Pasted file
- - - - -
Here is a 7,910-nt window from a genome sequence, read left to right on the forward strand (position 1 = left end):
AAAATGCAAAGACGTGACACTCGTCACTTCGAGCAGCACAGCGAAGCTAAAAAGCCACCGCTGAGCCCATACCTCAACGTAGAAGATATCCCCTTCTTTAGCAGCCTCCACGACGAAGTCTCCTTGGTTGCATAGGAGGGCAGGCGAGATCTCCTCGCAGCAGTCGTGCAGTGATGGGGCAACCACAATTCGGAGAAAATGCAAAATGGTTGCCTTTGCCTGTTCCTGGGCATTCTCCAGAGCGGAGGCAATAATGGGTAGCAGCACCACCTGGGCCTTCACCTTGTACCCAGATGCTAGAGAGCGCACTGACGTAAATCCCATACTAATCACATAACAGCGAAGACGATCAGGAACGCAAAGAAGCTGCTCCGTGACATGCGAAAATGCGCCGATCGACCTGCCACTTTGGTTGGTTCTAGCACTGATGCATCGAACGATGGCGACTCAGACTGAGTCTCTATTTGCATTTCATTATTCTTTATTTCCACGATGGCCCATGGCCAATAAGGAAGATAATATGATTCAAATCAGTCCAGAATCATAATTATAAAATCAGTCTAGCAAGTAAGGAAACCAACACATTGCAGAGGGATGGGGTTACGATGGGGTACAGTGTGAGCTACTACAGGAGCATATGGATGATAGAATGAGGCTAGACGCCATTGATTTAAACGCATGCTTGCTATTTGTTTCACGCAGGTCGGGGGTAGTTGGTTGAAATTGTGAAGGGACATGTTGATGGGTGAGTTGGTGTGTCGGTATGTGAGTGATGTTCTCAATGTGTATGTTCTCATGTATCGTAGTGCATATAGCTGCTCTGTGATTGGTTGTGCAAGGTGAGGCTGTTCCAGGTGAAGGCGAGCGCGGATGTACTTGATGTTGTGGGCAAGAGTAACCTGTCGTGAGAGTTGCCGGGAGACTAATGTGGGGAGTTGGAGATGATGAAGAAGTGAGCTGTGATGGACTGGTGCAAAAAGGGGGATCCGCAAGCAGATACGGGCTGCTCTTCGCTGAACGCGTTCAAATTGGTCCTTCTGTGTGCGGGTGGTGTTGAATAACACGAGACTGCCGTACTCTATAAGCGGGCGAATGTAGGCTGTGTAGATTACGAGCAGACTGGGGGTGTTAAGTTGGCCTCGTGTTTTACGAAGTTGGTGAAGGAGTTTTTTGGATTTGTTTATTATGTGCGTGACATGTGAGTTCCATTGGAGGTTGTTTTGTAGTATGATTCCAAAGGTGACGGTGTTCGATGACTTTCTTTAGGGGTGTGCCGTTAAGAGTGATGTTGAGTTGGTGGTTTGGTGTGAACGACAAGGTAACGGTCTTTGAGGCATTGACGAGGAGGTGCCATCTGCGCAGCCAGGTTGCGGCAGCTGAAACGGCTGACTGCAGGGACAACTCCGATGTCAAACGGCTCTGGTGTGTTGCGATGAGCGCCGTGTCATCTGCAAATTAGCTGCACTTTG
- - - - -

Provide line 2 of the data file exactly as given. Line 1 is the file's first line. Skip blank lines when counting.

AAAATGCAAAGACGTGACACTCGTCACTTCGAGCAGCACAGCGAAGCTAAAAAGCCACCGCTGAGCCCATACCTCAACGTAGAAGATATCCCCTTCTTTAGCAGCCTCCACGACGAAGTCTCCTTGGTTGCATAGGAGGGCAGGCGAGATCTCCTCGCAGCAGTCGTGCAGTGATGGGGCAACCACAATTCGGAGAAAATGCAAAATGGTTGCCTTTGCCTGTTCCTGGGCATTCTCCAGAGCGGAGGCAATAATGGGTAGCAGCACCACCTGGGCCTTCACCTTGTACCCAGATGCTAGAGAGCGCACTGACGTAAATCCCATACTAATCACATAACAGCGAAGACGATCAGGAACGCAAAGAAGCTGCTCCGTGACATGCGAAAATGCGCCGATCGACCTGCCACTTTGGTTGGTTCTAGCACTGATGCATCGAACGATGGCGACTCAGACTGAGTCTCTATTTGCATTTCATTATTCTTTATTTCCACGATGGCCCATGGCCAATAAGGAAGATAATATGATTCAAATCAGTCCAGAATCATAATTATAAAATCAGTCTAGCAAGTAAGGAAACCAACACATTGCAGAGGGATGGGGTTACGATGGGGTACAGTGTGAGCTACTACAGGAGCATATGGATGATAGAATGAGGCTAGACGCCATTGATTTAAACGCATGCTTGCTATTTGTTTCACGCAGGTCGGGGGTAGTTGGTTGAAATTGTGAAGGGACATGTTGATGGGTGAGTTGGTGTGTCGGTATGTGAGTGATGTTCTCAATGTGTATGTTCTCATGTATCGTAGTGCATATAGCTGCTCTGTGATTGGTTGTGCAAGGTGAGGCTGTTCCAGGTGAAGGCGAGCGCGGATGTACTTGATGTTGTGGGCAAGAGTAACCTGTCGTGAGAGTTGCCGGGAGACTAATGTGGGGAGTTGGAGATGATGAAGAAGTGAGCTGTGATGGACTGGTGCAAAAAGGGGGATCCGCAAGCAGATACGGGCTGCTCTTCGCTGAACGCGTTCAAATTGGTCCTTCTGTGTGCGGGTGGTGTTGAATAACACGAGACTGCCGTACTCTATAAGCGGGCGAATGTAGGCTGTGTAGATTACGAGCAGACTGGGGGTGTTAAGTTGGCCTCGTGTTTTACGAAGTTGGTGAAGGAGTTTTTTGGATTTGTTTATTATGTGCGTGACATGTGAGTTCCATTGGAGGTTGTTTTGTAGTATGATTCCAAAGGTGACGGTGTTCGATGACTTTCTTTAGGGGTGTGCCGTTAAGAGTGATGTTGAGTTGGTGGTTTGGTGTGAACGACAAGGTAACGGTCTTTGAGGCATTGACGAGGAGGTGCCATCTGCGCAGCCAGGTTGCGGCAGCTGAAACGGCTGACTGCAGGGACAACTCCGATGTCAAACGGCTCTGGTGTGTTGCGATGAGCGCCGTGTCATCTGCAAATTAGCTGCACTTTG